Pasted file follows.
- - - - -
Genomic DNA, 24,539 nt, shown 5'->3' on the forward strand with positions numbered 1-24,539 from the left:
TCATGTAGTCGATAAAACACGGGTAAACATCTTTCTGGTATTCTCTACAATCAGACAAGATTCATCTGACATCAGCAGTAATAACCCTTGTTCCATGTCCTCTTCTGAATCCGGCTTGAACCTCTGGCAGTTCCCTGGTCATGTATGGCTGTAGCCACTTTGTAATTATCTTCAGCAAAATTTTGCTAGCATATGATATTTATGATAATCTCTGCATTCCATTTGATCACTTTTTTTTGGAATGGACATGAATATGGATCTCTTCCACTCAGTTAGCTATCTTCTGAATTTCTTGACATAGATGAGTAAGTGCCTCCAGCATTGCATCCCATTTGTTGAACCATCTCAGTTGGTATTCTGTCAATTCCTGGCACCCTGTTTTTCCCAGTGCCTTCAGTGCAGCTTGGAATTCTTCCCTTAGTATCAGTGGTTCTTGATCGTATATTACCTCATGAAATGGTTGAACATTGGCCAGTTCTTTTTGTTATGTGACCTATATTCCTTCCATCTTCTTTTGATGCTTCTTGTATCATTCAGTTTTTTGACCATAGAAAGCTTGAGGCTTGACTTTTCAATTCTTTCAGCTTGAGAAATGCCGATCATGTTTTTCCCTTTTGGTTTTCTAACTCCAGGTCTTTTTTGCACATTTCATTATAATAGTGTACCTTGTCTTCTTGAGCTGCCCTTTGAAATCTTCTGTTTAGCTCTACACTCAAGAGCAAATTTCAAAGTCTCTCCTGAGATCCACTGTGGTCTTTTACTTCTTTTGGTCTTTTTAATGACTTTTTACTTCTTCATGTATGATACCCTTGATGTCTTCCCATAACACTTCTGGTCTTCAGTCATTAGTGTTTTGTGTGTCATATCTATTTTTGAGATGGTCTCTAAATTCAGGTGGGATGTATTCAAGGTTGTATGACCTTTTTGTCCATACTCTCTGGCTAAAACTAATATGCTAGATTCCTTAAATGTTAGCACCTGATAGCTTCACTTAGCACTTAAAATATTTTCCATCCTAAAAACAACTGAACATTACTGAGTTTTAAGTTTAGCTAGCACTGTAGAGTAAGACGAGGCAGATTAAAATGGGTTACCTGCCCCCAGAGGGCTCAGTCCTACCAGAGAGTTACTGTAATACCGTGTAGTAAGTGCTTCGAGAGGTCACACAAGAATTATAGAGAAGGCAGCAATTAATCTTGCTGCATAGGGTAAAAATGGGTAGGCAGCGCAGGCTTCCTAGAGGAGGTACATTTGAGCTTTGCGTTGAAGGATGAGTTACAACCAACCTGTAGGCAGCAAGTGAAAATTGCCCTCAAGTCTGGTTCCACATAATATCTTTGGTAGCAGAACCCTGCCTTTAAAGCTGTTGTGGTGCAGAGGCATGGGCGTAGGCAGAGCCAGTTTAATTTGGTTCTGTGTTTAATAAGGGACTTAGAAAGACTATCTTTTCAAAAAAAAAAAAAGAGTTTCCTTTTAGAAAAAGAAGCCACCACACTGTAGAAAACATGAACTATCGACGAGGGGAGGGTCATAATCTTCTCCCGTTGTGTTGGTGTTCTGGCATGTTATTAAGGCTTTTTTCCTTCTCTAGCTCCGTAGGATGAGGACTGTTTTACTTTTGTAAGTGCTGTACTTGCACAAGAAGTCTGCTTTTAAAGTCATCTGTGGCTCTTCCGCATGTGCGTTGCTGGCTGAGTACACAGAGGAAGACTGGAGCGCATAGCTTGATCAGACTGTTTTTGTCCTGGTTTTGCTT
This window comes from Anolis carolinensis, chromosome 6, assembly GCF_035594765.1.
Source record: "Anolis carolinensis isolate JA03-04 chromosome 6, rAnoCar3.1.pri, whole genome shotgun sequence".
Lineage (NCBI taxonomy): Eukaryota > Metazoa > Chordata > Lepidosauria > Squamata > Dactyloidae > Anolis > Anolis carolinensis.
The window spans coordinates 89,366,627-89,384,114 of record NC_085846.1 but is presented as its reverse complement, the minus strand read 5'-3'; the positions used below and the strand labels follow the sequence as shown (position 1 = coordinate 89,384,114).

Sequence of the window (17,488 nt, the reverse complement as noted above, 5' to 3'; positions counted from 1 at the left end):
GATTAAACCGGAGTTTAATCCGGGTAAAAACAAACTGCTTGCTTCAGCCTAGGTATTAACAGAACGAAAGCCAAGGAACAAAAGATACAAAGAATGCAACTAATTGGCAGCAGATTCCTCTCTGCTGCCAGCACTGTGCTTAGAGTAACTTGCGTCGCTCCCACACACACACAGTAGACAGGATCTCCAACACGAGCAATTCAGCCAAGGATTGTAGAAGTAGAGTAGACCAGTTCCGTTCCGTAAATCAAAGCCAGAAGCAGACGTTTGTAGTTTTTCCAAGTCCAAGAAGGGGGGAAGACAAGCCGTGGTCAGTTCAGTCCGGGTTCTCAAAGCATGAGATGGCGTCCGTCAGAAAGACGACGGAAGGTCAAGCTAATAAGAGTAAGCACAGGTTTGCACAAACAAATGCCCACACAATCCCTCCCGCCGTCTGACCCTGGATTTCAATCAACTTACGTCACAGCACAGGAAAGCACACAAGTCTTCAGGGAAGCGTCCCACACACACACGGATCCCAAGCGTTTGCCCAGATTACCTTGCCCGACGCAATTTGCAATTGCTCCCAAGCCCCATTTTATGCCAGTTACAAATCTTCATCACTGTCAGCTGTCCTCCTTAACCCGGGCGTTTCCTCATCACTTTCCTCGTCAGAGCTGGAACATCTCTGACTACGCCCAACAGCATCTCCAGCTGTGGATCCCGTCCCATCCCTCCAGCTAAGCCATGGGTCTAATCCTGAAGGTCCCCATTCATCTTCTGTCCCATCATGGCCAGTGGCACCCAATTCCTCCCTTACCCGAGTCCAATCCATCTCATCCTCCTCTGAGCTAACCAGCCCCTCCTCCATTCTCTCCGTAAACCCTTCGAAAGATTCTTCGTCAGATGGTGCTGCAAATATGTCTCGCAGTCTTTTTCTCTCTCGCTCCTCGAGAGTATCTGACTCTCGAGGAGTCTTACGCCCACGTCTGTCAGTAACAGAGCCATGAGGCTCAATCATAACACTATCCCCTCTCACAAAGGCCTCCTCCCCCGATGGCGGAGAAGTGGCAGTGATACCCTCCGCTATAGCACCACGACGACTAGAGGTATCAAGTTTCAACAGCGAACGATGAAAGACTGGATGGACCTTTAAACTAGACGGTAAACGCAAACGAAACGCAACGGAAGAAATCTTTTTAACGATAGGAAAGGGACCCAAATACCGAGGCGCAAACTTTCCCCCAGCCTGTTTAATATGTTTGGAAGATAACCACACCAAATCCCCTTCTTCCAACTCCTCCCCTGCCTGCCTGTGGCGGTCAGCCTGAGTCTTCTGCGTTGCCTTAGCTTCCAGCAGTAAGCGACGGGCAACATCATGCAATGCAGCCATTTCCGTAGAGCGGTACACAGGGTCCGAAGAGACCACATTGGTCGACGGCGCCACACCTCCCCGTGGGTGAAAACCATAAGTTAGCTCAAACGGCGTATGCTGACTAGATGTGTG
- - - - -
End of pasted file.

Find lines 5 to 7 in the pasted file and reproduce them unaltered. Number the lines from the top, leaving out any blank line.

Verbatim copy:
Lineage (NCBI taxonomy): Eukaryota > Metazoa > Chordata > Lepidosauria > Squamata > Dactyloidae > Anolis > Anolis carolinensis.
The window spans coordinates 89,366,627-89,384,114 of record NC_085846.1 but is presented as its reverse complement, the minus strand read 5'-3'; the positions used below and the strand labels follow the sequence as shown (position 1 = coordinate 89,384,114).

Sequence of the window (17,488 nt, the reverse complement as noted above, 5' to 3'; positions counted from 1 at the left end):